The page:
Proximity VS. Technology

A Review of the Tim Harford Article in WIRED 16.02

phoebe-wired“In theory, technology should allow new-economy firms to prosper as easily in [Indiana] as in Silicon Vally.  But far from killing distance, it has made proximity matter more than ever.” – Tim Harford, “You’ve Got Mail”

Harford writes how technology was supposed to level the playing field.  It wasn’t supposed to matter whether you were in your office or at home, in the middle of Iowa or in lower Manhattan–but that’s not what happened.  He references American Economic Review who found that most commercial innovations still reside in only three areas: California, New York/New Jersey, and Massachusetts.  Indiana has been bleeding cash building up fiber optic networks and technology parks in counties all over the state.  Will it make a difference?

Harford goes on to suggest that technology hasn’t allowed us to be farther apart–and yet still stay successful.  Those who are more successful use technology to better communicate with the people closest in proximity to them.  For example, the most productive workers are the ones emailing the guy in the cubicle next to them.  Their also the ones who use tools to “meet up” with others based on cell phone proximity alert services.  Face-to-face meetings are where ideas best come forward.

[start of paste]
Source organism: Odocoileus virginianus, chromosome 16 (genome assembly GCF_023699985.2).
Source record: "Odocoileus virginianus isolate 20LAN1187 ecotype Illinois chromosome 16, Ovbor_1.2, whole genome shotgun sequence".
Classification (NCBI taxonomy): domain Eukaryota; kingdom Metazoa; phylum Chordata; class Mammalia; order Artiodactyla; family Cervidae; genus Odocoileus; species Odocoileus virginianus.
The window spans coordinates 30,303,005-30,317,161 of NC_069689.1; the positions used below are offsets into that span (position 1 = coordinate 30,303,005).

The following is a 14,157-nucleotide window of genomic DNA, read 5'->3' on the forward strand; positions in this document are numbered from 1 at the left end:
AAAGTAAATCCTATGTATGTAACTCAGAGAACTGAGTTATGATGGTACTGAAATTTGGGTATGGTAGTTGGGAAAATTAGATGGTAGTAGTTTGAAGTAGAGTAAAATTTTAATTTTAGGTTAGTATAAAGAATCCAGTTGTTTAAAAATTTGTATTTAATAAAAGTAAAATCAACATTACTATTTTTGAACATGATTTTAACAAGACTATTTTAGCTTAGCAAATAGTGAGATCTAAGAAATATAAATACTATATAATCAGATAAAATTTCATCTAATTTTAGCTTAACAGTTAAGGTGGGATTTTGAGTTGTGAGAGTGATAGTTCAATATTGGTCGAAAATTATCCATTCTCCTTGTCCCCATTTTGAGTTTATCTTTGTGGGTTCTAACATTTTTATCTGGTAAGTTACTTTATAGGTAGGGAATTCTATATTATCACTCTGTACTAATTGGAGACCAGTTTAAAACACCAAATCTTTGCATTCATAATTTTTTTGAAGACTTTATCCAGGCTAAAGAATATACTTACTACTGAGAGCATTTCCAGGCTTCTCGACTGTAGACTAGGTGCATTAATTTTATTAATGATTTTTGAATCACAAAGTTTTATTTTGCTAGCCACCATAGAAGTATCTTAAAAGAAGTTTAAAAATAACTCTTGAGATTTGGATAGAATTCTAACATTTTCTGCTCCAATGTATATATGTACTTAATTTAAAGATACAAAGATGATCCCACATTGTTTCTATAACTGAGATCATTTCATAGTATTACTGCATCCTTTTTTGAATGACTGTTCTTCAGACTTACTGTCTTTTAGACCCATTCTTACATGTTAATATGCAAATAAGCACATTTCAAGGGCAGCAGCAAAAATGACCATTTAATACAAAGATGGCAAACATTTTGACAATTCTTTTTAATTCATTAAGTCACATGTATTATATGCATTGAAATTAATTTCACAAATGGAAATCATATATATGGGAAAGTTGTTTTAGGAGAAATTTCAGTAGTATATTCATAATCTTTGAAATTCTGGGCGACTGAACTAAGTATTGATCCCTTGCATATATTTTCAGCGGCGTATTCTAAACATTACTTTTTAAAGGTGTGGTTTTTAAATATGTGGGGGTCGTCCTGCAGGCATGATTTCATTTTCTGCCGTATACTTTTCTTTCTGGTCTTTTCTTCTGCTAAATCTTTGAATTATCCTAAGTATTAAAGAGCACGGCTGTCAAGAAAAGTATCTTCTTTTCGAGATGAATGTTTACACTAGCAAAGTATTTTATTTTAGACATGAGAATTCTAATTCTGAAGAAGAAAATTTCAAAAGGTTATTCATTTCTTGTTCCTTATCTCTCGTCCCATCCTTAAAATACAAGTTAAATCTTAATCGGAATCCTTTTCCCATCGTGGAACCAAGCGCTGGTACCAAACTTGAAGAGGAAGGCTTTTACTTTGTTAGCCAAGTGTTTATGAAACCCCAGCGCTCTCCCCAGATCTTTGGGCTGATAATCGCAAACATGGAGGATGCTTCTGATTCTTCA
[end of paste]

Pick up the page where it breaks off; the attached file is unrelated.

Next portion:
It could be said that by the Law of Averages, the greatest number of innovations should come from the areas of highest population, but there is something else going on here.  The whole idea of communication via technology, whether that be by email, cell phones, social networking sites, mash-ups, or whatever, its people on the other end.  People are social by nature.  Facial recognition is built into our DNA.  We need human contact.  Use technology to get more human contact, and in so doing, be more successful.